Foreign flag carriers and flights to Taiwan

Taiwan’s relationship with Mainland China is a complicated one, and the dispute has spilled out into the world of aviation, after the People’s Republic of China objected to the flag carriers of foreign governments serving what they regarded as a breakaway province. The result – a slew of subsidiary airlines that just fly to the island nation.

KLM Asia

KLM established KLM Asia in 1995 to operate flights to Taipei and still operates today.

It uses the the same livery as the parent airline, but without Dutch national symbols such as the flag of the Netherlands and KLM’s stylised Dutch Crown logo.

Air France Asie

Air France Asie and Air France Cargo Asie were established by Air France in 1998 to operate a route to Taipei. Air France Asie ceased operations in 2004 along with the route, with Air France Cargo Asie following in 2007.

Their livery replaces the usual red strip of the French tricolour with a blue strip in the same colour as the other blue lines.

British Asia Airways

British Asia Airways was established by British Airways in 1993 to operate flights between London and Taipei via Hong Kong. It ceased operations in 2001 following suspension of the route.

The standard British Airways livery had the Union Flag tailfin replaced by the Chinese characters 英亞 (Hanyu Pinyin: Yīng Yà; literally “British Asia”).

Australia Asia Airlines

Australia Asia Airlines was established by Qantas in 1990 to operate services between Australia and Taiwan. It was wound up in 1996 following the privatisation of Qantas.

The kangaroo logo on the standard Qantas livery was replaced by a dynamic ribbon, and the Flag of Australia removed.

Japan Asia Airways

Japan Asia Airways was established by Japan Airlines (JAL) in 1975 to operate air services between Japan and Taiwan, after the parent airline was given approval to operate direct flights to Mainland China. Privatisation of the parent airline and a new Japan-Taiwan air transport agreement in 2007 saw the airline merged into the parent in 2008.

The airline used liveries similar to that of parent Japan Airlines, but without national symbols.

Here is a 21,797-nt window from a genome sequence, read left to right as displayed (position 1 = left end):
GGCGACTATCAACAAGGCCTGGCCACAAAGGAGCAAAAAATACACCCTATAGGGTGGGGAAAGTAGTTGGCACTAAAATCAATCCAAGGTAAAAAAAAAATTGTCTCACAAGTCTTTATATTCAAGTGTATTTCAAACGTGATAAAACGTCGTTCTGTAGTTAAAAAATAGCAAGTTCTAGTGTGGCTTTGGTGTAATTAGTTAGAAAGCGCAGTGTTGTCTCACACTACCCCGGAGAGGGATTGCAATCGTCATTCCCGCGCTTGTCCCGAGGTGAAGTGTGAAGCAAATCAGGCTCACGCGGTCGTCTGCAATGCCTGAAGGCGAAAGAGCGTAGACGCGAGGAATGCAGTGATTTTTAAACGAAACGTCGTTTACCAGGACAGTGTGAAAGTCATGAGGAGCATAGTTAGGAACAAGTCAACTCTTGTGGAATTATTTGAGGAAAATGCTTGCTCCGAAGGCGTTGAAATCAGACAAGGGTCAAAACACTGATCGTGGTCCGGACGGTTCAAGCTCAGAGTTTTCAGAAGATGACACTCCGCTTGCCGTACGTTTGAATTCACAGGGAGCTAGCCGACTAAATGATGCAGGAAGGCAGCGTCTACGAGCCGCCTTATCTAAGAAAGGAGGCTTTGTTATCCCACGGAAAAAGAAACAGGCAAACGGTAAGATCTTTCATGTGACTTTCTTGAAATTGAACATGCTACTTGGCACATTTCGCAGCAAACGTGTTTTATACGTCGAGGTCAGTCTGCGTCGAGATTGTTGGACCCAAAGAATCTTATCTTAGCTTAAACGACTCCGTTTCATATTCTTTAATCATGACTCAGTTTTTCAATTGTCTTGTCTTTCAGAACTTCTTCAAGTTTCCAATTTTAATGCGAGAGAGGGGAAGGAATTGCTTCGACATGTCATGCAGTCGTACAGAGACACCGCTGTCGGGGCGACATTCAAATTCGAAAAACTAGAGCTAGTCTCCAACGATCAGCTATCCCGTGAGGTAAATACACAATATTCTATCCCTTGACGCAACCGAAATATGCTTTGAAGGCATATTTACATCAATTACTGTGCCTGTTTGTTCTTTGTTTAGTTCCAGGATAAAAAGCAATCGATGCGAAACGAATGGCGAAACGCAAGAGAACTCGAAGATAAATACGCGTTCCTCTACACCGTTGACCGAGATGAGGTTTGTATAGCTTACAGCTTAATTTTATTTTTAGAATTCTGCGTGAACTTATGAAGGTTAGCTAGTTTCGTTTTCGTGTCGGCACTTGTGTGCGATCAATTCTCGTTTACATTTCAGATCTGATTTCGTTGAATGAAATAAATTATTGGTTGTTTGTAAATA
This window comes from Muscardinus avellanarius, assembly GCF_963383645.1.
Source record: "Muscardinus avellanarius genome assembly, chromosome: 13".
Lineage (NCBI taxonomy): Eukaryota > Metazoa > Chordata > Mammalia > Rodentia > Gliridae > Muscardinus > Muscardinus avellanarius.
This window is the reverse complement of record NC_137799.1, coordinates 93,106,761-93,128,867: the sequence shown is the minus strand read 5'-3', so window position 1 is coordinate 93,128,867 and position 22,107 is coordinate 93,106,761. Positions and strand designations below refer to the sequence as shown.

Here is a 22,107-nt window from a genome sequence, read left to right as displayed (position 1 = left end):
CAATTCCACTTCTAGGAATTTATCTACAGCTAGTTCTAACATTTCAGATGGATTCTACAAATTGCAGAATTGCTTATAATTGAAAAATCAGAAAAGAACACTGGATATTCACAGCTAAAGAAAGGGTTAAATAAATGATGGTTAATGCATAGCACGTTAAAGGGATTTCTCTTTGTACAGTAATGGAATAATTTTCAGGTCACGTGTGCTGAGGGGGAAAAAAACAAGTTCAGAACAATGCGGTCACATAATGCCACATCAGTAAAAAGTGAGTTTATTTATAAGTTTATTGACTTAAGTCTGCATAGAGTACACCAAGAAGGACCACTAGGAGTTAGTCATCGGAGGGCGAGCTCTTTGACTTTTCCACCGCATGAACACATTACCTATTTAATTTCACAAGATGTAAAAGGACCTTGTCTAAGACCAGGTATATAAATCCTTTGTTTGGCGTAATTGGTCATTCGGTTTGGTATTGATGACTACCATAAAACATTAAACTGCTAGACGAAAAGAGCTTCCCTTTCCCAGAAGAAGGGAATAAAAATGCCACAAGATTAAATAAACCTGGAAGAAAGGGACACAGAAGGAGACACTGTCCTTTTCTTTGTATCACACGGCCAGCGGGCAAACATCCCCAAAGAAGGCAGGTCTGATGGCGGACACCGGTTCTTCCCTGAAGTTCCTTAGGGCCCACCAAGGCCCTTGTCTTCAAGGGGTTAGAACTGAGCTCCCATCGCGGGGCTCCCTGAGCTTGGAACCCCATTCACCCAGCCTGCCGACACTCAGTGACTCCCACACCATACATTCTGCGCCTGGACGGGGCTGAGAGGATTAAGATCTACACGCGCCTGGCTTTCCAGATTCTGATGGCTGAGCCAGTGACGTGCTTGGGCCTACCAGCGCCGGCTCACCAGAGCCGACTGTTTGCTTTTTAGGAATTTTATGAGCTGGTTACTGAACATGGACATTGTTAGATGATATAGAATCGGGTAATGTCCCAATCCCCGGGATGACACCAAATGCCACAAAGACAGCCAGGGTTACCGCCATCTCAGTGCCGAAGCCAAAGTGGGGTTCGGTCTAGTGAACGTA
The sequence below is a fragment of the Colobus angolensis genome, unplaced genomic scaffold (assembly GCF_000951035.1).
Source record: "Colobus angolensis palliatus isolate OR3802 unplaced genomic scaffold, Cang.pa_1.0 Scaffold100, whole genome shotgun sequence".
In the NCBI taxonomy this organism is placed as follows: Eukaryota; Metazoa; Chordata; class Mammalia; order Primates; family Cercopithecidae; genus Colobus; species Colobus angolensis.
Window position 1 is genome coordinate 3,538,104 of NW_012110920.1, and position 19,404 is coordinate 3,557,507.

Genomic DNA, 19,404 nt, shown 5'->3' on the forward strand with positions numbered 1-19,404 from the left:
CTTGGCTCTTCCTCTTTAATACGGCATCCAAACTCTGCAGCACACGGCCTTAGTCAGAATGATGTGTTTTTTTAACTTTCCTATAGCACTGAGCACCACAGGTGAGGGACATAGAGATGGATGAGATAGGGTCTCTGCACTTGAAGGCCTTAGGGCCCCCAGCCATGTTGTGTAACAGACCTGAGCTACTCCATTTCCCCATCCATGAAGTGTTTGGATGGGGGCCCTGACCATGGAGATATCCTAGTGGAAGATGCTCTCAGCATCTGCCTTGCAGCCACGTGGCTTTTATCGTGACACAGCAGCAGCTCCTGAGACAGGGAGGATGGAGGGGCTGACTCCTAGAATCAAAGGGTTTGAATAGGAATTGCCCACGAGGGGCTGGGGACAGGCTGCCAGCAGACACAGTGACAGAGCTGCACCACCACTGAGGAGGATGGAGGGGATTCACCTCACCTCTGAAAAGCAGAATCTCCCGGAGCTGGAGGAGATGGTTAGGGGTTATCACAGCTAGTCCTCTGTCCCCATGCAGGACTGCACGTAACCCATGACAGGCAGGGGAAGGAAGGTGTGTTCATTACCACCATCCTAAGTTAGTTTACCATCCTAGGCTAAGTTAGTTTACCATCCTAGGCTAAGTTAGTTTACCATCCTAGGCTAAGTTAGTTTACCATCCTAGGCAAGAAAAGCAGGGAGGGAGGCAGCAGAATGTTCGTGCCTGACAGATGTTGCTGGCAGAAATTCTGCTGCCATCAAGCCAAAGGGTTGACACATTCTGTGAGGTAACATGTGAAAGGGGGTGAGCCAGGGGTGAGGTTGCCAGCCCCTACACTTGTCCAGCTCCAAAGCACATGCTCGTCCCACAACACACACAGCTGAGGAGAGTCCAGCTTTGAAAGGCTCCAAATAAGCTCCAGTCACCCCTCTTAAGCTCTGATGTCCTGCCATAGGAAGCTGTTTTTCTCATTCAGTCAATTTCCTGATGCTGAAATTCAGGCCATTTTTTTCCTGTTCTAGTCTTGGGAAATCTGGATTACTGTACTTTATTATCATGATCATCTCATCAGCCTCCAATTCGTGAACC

Swissair Asia

Swissair Asia was established by Swissair in 1995 to operate a route between Zurich and Taipei via Bangkok. The airline folded in 2002 along with the parent company.

The livery featured the Chinese character “瑞” (ruì, from the Chinese translation of Switzerland, “瑞士” (Ruìshì), on the tail fin instead of the standard Swiss cross.

The reverse – Mandarin Airlines

During the 1990s the People’s Republic of China also objected to Taiwanese flag carrier China Airlines serving foreign countries, triggering trade disputes with Australia and Canada. Their solution in 1991 was the establishment of subsidiary Mandarin Airlines, operating flights to Sydney, Brisbane and Vancouver.

This situation remained until 1995, when China Airlines adopted a new “plum blossom” livery, dropping their Republic of China flag and downplaying their Taiwanese connection, which enabled the parent company to re-establish international routes.

Mandarin Airlines still operates today, but as a regional airline serving both domestic and international routes in and out of Taiwan.

And flights to Mainland China

Flights from Mainland China to Taiwan are now common, but they aren’t domestic or international – they leave from the “International, HK, Macao and Taiwan Departures” terminal.

'International & Hong Kong / Macau / Taiwan Departures' sign at Xi'an Airport

And arriving passengers from Taiwan don’t pass through passport control, but obtain a “Travel Document for Taiwan Residents” on arrival.

'Travel Document for Taiwan Residents' sign on arrival in China

Clear as mud?

Further reading

Foreign relations of Taiwan and air lines at Wikipedia.

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